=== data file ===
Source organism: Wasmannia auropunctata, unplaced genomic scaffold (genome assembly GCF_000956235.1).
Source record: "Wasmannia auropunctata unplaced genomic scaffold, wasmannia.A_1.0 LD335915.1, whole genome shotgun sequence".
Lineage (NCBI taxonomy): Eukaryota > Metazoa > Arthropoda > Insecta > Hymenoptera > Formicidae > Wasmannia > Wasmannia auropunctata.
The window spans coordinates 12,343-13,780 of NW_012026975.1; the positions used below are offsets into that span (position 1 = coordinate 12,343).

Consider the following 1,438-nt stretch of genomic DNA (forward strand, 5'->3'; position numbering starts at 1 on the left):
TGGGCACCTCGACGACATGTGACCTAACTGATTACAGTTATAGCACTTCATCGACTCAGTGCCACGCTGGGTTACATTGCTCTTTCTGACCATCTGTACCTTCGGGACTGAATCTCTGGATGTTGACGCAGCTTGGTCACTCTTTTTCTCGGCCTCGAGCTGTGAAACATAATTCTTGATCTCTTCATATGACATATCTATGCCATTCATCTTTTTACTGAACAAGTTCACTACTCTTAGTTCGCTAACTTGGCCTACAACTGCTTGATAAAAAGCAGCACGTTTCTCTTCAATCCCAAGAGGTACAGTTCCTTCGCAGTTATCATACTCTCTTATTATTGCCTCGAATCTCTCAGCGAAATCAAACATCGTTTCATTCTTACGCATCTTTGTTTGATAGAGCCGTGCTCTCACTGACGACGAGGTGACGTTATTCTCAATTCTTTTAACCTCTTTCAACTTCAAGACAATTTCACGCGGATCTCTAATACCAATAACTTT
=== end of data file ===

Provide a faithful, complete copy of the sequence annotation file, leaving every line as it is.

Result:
Source organism: Wasmannia auropunctata, unplaced genomic scaffold (genome assembly GCF_000956235.1).
Source record: "Wasmannia auropunctata unplaced genomic scaffold, wasmannia.A_1.0 LD335915.1, whole genome shotgun sequence".
Lineage (NCBI taxonomy): Eukaryota > Metazoa > Arthropoda > Insecta > Hymenoptera > Formicidae > Wasmannia > Wasmannia auropunctata.
The window spans coordinates 12,343-13,780 of NW_012026975.1; the positions used below are offsets into that span (position 1 = coordinate 12,343).

Consider the following 1,438-nt stretch of genomic DNA (forward strand, 5'->3'; position numbering starts at 1 on the left):
TGGGCACCTCGACGACATGTGACCTAACTGATTACAGTTATAGCACTTCATCGACTCAGTGCCACGCTGGGTTACATTGCTCTTTCTGACCATCTGTACCTTCGGGACTGAATCTCTGGATGTTGACGCAGCTTGGTCACTCTTTTTCTCGGCCTCGAGCTGTGAAACATAATTCTTGATCTCTTCATATGACATATCTATGCCATTCATCTTTTTACTGAACAAGTTCACTACTCTTAGTTCGCTAACTTGGCCTACAACTGCTTGATAAAAAGCAGCACGTTTCTCTTCAATCCCAAGAGGTACAGTTCCTTCGCAGTTATCATACTCTCTTATTATTGCCTCGAATCTCTCAGCGAAATCAAACATCGTTTCATTCTTACGCATCTTTGTTTGATAGAGCCGTGCTCTCACTGACGACGAGGTGACGTTATTCTCAATTCTTTTAACCTCTTTCAACTTCAAGACAATTTCACGCGGATCTCTAATACCAATAACTTT